Maid-Rite Sandwich Shoppe turns 90: What to know about its iconic $2.80 sandwiches

The Maid-Rite Sandwich Shoppe, a popular drive-in in Greenville, is celebrating its 90th birthday operating under the same family.

Louise Maher bought the business, located at 125 N. Broadway, for $500 when she was just 20 years old back on May 25, 1934.

All the time that she owned it, she kept the recipe for her famous Maid-Rite sandwiches a secret. They have been described as “on the order of a hamburger, but better meat.” The beef was “cooked loose” rather than being shaped into patties and had a special blend of seasonings.

Some call it a Sloppy Joe minus the sauce.

Although she never gave up the recipe, when interviewed in 1982, she gave a hint.

“We use hindquarters and grind our own meat. That’s half the secret of the recipe,” she said.

In a 2018 interview, Mark Koontz, a member of the family that has owned Maid-Rite since 1934, was also asked about the secret ingredients.

“A lot of love and family dedication,” he said.

In a 1984 Dayton Daily News article covering the 50th anniversary of the business, one customer claimed the secret ingredient was a touch of Tabasco sauce. Another said it was beer. A third simply said, “It’s magic.”

The sandwiches are served with mustard, onion, pickles and sometimes cheese, but never ketchup, which is considered a no-no by purists.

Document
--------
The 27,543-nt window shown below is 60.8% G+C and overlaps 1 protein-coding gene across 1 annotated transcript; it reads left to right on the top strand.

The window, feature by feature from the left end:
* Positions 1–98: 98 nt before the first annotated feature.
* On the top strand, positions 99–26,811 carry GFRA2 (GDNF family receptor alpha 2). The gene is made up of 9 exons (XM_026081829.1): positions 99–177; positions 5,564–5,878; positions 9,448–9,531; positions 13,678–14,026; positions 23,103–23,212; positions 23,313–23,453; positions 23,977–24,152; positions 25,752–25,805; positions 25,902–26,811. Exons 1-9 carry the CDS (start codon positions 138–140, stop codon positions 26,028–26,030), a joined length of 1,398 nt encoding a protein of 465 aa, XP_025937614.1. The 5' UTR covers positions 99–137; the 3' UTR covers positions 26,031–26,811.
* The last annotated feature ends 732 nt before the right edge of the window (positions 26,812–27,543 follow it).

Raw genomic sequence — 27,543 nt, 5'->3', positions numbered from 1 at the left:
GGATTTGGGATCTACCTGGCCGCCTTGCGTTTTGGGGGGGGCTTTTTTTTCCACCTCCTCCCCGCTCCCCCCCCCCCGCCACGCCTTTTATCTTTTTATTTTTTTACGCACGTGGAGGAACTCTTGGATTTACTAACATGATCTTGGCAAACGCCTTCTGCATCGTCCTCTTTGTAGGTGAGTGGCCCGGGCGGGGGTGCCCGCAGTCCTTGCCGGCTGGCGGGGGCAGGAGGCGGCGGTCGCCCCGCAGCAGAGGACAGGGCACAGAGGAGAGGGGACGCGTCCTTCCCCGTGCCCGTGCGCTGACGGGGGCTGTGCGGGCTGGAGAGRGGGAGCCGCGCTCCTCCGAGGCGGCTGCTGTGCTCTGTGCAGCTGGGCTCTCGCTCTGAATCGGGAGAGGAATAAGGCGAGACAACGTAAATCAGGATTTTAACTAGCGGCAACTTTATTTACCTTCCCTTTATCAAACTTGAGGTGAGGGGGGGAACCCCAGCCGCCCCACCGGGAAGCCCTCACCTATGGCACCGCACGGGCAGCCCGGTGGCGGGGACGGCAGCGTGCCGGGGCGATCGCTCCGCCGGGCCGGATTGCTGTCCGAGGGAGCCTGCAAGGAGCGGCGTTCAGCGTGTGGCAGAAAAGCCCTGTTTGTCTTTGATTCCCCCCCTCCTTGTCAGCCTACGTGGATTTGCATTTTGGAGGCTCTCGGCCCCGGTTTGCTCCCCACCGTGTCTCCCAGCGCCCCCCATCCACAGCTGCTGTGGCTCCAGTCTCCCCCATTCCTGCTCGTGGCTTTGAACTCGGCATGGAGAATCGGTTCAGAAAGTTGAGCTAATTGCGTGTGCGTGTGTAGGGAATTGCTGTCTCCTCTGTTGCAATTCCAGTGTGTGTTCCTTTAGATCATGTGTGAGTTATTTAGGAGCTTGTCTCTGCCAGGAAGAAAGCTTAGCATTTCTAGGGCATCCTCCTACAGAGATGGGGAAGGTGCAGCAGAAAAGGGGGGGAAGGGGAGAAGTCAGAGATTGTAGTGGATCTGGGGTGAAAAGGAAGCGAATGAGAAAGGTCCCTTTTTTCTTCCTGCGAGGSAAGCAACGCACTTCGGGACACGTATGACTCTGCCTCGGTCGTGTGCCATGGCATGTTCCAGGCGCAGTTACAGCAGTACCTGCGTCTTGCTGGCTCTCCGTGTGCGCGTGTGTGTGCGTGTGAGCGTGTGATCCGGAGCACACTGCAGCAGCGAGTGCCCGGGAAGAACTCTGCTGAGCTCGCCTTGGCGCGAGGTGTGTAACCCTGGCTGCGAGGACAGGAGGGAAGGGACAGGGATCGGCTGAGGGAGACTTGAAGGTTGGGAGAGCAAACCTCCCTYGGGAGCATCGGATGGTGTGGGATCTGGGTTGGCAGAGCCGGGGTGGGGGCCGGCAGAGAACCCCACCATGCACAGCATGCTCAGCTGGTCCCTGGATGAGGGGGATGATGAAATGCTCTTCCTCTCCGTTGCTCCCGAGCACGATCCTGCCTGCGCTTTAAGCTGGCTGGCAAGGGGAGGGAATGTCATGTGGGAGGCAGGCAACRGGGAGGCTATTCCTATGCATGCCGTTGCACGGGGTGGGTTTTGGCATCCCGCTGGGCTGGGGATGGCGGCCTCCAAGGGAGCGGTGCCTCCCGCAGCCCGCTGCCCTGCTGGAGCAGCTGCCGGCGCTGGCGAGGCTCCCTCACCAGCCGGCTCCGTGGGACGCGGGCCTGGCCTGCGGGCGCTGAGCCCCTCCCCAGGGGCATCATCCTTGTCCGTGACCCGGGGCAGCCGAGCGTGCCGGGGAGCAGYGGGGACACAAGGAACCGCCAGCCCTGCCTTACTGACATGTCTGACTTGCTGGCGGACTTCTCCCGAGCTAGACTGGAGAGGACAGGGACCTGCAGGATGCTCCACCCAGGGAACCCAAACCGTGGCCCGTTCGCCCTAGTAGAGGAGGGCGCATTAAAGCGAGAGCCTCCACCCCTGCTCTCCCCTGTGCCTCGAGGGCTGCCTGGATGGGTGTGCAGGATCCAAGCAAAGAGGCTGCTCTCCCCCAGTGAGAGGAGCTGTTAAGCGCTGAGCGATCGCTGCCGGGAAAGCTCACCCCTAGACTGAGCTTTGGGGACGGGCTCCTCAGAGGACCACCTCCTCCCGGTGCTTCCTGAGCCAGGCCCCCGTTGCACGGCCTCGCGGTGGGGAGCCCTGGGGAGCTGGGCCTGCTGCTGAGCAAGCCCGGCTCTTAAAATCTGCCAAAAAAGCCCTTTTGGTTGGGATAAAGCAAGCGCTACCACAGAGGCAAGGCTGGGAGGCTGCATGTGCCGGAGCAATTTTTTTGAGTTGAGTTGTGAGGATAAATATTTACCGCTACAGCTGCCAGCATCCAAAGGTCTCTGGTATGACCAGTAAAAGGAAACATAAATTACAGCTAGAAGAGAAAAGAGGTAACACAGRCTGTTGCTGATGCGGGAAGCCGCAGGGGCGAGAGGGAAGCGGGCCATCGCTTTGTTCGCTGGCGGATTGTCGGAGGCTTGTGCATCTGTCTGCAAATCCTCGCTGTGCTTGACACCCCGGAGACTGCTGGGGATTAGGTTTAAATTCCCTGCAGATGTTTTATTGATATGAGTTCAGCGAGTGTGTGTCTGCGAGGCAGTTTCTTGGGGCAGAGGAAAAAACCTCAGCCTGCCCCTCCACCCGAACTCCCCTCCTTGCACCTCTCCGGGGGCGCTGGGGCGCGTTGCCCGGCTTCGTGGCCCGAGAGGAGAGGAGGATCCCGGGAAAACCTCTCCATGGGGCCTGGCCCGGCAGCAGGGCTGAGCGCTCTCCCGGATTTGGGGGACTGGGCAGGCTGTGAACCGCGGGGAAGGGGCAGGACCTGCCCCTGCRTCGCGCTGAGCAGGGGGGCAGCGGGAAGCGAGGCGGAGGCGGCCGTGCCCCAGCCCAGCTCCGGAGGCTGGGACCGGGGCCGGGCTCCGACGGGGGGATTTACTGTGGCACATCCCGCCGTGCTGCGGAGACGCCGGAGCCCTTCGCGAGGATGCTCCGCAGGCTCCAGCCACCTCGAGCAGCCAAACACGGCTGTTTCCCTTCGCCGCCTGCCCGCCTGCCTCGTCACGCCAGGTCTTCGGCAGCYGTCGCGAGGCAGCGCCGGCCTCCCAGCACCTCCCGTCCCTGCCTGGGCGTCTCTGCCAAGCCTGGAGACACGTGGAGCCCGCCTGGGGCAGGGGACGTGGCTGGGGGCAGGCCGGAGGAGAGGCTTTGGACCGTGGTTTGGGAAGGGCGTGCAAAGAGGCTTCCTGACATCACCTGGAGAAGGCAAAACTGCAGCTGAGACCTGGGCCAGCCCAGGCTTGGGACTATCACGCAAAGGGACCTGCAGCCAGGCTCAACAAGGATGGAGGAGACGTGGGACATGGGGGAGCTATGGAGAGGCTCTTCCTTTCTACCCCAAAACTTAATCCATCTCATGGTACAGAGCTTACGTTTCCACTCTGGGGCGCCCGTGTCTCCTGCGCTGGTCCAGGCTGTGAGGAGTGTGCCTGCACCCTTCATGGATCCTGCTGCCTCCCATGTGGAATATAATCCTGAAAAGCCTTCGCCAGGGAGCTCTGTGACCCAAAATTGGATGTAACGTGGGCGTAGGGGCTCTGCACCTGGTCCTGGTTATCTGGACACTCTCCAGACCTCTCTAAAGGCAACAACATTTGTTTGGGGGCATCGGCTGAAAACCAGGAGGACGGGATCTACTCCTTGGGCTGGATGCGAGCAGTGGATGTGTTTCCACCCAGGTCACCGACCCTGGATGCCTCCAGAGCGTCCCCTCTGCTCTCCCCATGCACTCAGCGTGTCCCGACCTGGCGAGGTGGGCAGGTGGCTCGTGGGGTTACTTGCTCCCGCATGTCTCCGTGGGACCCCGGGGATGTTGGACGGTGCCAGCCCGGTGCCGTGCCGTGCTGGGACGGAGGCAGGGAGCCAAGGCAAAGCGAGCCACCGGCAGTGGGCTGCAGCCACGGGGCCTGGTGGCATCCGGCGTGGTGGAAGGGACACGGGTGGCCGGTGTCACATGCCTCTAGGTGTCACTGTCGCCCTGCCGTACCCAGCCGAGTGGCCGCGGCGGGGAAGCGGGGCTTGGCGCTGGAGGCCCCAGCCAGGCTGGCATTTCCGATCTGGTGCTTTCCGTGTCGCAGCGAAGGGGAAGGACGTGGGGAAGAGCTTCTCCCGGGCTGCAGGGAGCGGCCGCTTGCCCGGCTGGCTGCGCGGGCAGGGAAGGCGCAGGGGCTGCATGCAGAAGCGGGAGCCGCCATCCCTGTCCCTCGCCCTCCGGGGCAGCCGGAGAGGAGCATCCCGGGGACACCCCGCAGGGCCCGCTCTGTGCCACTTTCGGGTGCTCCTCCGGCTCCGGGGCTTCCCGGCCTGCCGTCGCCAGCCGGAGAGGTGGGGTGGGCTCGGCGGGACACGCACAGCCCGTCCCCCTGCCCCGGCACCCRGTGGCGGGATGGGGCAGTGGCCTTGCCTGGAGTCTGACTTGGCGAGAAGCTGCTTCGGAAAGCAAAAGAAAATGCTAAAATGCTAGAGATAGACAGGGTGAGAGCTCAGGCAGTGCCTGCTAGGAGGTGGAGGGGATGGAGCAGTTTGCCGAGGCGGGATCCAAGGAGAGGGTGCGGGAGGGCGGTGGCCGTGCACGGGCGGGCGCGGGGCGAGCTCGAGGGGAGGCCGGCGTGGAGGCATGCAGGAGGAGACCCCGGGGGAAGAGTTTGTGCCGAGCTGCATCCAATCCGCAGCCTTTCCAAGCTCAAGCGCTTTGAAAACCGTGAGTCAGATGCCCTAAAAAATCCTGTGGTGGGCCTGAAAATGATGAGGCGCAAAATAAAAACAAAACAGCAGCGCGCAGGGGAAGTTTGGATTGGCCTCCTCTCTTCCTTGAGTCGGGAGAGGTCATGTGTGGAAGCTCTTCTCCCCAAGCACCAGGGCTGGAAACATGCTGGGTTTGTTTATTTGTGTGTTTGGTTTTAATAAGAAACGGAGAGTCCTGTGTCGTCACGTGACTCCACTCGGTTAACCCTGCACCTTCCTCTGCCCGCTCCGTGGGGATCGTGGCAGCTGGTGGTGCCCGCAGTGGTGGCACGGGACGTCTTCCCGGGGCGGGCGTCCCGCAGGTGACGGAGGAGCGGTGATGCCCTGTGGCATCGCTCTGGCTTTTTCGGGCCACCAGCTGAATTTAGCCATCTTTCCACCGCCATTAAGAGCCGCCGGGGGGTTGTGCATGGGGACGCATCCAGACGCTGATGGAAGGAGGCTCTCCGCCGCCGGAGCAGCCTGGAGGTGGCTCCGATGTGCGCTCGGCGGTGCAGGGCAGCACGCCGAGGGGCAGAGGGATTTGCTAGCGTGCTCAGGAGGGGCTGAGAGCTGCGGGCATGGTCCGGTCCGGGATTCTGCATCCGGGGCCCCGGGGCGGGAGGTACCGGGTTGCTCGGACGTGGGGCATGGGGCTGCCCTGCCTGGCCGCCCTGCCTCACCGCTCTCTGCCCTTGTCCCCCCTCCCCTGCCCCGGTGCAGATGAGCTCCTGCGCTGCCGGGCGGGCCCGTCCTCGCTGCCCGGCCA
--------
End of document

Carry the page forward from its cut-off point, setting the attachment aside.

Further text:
When the business was first opened by Maher in 1934, the sandwiches were much larger and cost just 10 cents. The sandwiches are still a bargain but now will cost you $2.80.

On weekend nights, traffic at the drive-thru window sometimes backed up down the block.

The Gum-Wall

The outside of the Maid-Rite building has walls covered in chewing gum.

According to the Maid-Rite website, the family simply states, “We don’t really know why the gum started but it’s here to stay.”

Previous owners

Maid-Rite made it’s first appearance in Greenville in 1930 when Harry Warren built and opened the business on North Broadway.

Warren owned the shop for 13 months before selling it to Charlie Norris.

In 1934, Norris sold it to Arcadius Maher, Louise’s father, who then sold it to her.

The original building was made out of wood and at some point was sold and moved. The current building was constructed in 1942.

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